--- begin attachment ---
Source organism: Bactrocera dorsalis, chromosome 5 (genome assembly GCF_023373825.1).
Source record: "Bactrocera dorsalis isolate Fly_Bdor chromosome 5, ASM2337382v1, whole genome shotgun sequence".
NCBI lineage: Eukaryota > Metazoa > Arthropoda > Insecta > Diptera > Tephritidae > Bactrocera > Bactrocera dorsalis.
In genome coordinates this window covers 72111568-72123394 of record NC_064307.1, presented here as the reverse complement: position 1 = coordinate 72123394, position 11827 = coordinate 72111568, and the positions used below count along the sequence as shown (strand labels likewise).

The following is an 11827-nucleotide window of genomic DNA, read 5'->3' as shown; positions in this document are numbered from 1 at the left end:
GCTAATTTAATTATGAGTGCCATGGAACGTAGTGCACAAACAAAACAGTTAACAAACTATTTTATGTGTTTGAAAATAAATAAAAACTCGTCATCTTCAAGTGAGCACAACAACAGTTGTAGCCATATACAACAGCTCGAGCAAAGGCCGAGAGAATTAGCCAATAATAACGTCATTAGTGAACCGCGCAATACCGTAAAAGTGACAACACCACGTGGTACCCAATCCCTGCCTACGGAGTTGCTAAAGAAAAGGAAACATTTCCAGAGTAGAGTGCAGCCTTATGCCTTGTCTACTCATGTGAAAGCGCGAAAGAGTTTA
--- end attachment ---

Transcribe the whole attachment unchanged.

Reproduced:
Source organism: Bactrocera dorsalis, chromosome 5 (genome assembly GCF_023373825.1).
Source record: "Bactrocera dorsalis isolate Fly_Bdor chromosome 5, ASM2337382v1, whole genome shotgun sequence".
NCBI lineage: Eukaryota > Metazoa > Arthropoda > Insecta > Diptera > Tephritidae > Bactrocera > Bactrocera dorsalis.
In genome coordinates this window covers 72111568-72123394 of record NC_064307.1, presented here as the reverse complement: position 1 = coordinate 72123394, position 11827 = coordinate 72111568, and the positions used below count along the sequence as shown (strand labels likewise).

The following is an 11827-nucleotide window of genomic DNA, read 5'->3' as shown; positions in this document are numbered from 1 at the left end:
GCTAATTTAATTATGAGTGCCATGGAACGTAGTGCACAAACAAAACAGTTAACAAACTATTTTATGTGTTTGAAAATAAATAAAAACTCGTCATCTTCAAGTGAGCACAACAACAGTTGTAGCCATATACAACAGCTCGAGCAAAGGCCGAGAGAATTAGCCAATAATAACGTCATTAGTGAACCGCGCAATACCGTAAAAGTGACAACACCACGTGGTACCCAATCCCTGCCTACGGAGTTGCTAAAGAAAAGGAAACATTTCCAGAGTAGAGTGCAGCCTTATGCCTTGTCTACTCATGTGAAAGCGCGAAAGAGTTTA